My guess is that we're going to settle on a few. And I'm guessing that it's going to be certainly less than five. And I'm thinking that that's the range that we'll be looking at for the pilot.

What sort of technologies is the project going to employ, and what sort of companies stand a chance of joining in on the project? Genomics? Sequencing?

Well, this meeting actually focused that question quite interestingly. It's certainly more than resequencing, and I think that we're not discounting any technologies. And we're certainly not going to be looking exclusively at any technologies.

I think it ranges from shotgun sequencing, to resequencing, to all the other arrays of technology that you can look at to interrogate the genome. Epigenomics is very much in play, and all of the technologies that could be used there. Certainly gene expression array analysis, back sequencing, there are numerous technologies, and I think our plans would be to really ask the community to tell us how to do this. Which technologies are going to be most meaningful? And I think our role is going to be to integrate the results from all those technologies, including sequencing, to get the most meaning out of these kinds of data.

And we really want to push the technology — like everybody else, we really want the $1,000 genome.

This seems like a good project for the cheapo-genome approach. Have you been in discussion with any of those companies or researchers?

Yes. Dr. [Francis] Collins and the National Human Genome Research Institute has a fairly good-sized program in this area, and there are several small companies I know working directly with them on some very innovative approaches to gene sequencing.

It's a very interesting approach. There are several of those now, and I think they're all going to compete, and we're going to be the winners because of that competition. So, I'm hopeful that a lot of small companies will get engaged in really pushing the technology here.

That seems like something they would all be interested in competing over, too.

Yeah, it's certainly a bigger challenge than the [Human] Genome Project, in terms of just sequencing. But it's one that we'll have to have move forward fairly quickly in cancer, because it's a huge undertaking, obviously.

Who have you spoken to?

Everything's informal and everything's competitive, so we don't speak to anybody once we start our procurement processes, so that we don't actually preclude people from applying. There are lots of government rules about that.

Once we finish our meeting and get lots of feedback from the community, we're proceeding to establish the mechanisms for which people will apply to be part of the project.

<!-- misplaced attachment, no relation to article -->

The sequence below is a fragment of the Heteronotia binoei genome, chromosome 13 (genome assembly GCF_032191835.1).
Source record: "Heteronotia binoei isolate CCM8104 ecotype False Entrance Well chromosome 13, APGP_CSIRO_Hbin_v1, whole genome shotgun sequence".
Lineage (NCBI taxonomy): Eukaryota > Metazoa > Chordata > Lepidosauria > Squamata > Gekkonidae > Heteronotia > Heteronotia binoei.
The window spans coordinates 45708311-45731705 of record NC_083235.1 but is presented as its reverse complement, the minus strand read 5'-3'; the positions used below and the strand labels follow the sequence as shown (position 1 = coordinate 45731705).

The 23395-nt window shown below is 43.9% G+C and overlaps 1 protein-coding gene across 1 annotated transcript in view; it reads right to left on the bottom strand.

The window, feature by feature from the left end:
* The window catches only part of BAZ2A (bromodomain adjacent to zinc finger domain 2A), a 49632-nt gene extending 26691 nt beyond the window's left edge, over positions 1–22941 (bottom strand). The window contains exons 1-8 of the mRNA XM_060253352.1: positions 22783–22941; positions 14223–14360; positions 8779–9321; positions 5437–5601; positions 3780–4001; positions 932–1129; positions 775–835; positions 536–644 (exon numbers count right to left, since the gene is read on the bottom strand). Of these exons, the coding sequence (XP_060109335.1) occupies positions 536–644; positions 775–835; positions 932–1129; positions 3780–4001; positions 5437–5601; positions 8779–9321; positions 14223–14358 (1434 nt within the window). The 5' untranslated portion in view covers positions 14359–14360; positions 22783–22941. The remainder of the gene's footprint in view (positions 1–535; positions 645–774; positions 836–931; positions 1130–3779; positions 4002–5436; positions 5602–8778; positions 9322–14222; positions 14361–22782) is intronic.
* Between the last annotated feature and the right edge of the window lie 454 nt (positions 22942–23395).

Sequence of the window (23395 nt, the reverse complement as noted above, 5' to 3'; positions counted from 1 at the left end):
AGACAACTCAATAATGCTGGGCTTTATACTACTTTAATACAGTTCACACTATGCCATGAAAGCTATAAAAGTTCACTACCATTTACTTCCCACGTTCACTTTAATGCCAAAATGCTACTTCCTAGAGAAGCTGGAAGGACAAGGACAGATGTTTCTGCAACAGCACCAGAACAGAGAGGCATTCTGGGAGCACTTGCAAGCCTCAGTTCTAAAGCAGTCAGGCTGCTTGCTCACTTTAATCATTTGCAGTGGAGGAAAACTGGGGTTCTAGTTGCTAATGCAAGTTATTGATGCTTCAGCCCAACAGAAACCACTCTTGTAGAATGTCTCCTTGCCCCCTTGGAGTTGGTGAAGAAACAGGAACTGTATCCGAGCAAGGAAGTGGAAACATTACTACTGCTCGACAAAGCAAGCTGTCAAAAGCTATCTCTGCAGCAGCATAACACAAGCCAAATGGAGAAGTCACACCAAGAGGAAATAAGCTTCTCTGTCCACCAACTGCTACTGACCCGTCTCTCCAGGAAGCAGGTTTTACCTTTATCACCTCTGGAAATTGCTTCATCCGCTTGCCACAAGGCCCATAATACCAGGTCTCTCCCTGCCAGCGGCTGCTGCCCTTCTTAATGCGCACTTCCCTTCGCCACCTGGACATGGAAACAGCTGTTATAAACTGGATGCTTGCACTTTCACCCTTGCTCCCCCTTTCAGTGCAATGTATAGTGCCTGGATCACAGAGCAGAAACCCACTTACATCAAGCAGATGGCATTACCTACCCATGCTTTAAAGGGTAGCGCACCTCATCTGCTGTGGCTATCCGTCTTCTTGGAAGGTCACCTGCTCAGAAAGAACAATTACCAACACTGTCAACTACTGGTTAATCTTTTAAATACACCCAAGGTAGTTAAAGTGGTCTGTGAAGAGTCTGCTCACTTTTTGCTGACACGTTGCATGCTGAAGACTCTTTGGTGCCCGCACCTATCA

When do you expect that to happen — issuing Requests for Applications or Requests for Proposals?

There's a process for that, and we're hoping that that process will proceed so that the major portion of those would come out early in 2006. That's a very aggressive timeline for the government.

I've read criticisms of the project that had a lot to do with signal-to-noise. Is that a major concern?

Absolutely. I think that's a valid question, and that's why we're going with a pilot project — to try to define the parameters that will be needed to make this a meaningful project, and also to establish its feasibility. Feasibility defined from our perspective as being technically feasible, also producing significant insights into cancer, as well as clinically meaningful data.

I think those criticisms are expected, and I think that's why we're doing it the way we're doing it. We have the same questions as the questions that are being asked by the folks that are actually making those comments, and I think we just have to go answer those questions.

Is there a technology that is key to overcoming that obstacle? Is it a bioinformatics question?

Yes. I think it's a bioinformatics question, and it's very complex, because there are lots and lots of different kinds of data that will be coming in here. I mean, everything from raw data to clinical data. There will be annotation on the specimens that are used, et cetera. There's an integrative issue, in terms of just integrating all the data, and there's also the interrogation of the data, or mining of the data. I think it's going to really challenge the bioinformatics community to really come up with some creative approaches here. So, I think this could be a real shot in the arm, as well, for medical bioinformatics, because we're pushing the envelope in terms of the state of the art here. But I think just like sequencing and other genomic-analysis technologies, we're going to be pushing for change and pushing for real new approaches. So again, I think it will be very, very important for small companies and new companies to get involved in this.